When I asked my friends for their views on professional networking, Rachel summed up my whole philosophy in a nutshell:
“Don’t think of it as networking . . . think of it as finding friends and having interesting conversations.”
ABSOLUTELY. Many people are inherently interesting, especially when you get them talking about their own areas of focus, whether that means gluten-free cooking, coaching Little League, or enterprise sales. If you have so much as a slight interest in any of these things — or, even better, more than one of them — then you automatically have something to talk about.
Getting away from the Consumption Model of Networking
Bear with me for a moment as I put on my Cultural Critic hat. (Read: “Here comes a wee rant.”) We live in a society that promotes consumerism everywhere you look. We’re all encouraged by endless advertising, marketing, and unconscious peer pressure to connect with the brands and products and mass media that we consume.
If you do networking the smarmy way, it’s more of the same narcissism: How can I get what I want? Back-slapping, mercenary networking is in some ways about consuming the assets of others (their business contacts, the jobs they can give us, their money) for our own aggrandizement.
Contrast this to the kind of networking that Rachel talked about. In my view, that model includes things like:
- Making real human connections with interesting people.
- Being open to new ideas.
- Celebrating others’ achievements.
- Offering to help.
That’s a much, much better way to be, right?
Living Your Life as a Salon
If you’re willing to make it so, networking can turn your life into a sort of literary or artistic salon. In this context, networking is about finding and exploring the most compelling ideas and passions of interesting people.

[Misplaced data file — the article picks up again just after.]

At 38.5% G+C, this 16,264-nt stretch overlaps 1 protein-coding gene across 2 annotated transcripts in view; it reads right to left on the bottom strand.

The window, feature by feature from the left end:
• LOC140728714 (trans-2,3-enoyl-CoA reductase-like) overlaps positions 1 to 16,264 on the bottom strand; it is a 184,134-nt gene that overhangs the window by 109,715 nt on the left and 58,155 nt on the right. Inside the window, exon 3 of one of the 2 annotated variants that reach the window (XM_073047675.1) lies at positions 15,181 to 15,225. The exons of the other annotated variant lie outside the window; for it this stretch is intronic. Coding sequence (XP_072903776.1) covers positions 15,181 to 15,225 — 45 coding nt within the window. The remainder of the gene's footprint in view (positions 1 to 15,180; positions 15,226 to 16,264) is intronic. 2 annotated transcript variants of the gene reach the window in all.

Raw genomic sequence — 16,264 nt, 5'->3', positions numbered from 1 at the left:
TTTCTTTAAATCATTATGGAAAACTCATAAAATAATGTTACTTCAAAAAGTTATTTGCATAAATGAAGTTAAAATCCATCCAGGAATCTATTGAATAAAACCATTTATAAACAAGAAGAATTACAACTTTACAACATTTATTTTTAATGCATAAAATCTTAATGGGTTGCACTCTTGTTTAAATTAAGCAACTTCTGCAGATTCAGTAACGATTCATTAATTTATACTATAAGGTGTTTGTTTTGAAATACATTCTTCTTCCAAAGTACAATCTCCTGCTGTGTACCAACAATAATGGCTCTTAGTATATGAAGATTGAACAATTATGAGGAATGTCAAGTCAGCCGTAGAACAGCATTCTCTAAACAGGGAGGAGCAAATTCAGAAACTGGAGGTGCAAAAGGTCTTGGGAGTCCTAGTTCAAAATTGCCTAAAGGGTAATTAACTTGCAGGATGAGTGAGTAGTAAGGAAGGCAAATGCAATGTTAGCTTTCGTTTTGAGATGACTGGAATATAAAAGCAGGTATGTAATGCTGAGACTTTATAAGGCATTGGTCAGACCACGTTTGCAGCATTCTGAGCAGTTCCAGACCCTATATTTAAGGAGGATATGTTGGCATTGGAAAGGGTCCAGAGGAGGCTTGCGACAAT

Yes of course it’s to mutual benefit — just like all the members of a literary salon can walk away smiling from an evening spent together, enjoying the stimulation that comes with laughter, camaraderie, and new ideas. That’s what you’re going for.
Even better, the capabilities of today’s social media mean that you can do this at your own pace, and you can do it from anywhere.
- Waiting at the mechanic’s shop for your car to be ready? You can read an intriguing article and share it with your friends.
- Stuck in a backwoods location where no one shares your interests? You can find your birds of a feather online.
- Stuck in a stodgy company that isn’t open to new ideas? You can learn and share with some of the most innovative practitioners in your field through blogs, Facebook, and Twitter.
Social media is particularly a boon to introverts. I’ve met some of the brightest, funniest, most engaging people online — only to have them tell me later that they’re extremely shy in face-to-face settings. Twitter and Tumblr and other outlets give them the chance to take that extra moment or two so that they can collect their thoughts and share them in a format that they can control. This means that anyone can participate in a salon-style life — without needing to be a wit like Oscar Wilde or a raconteur like Christopher Hitchens.
Good networking means connecting with interesting people, finding out more about them, helping them out, and maybe collaborating with them.
What do you think about this approach to networking?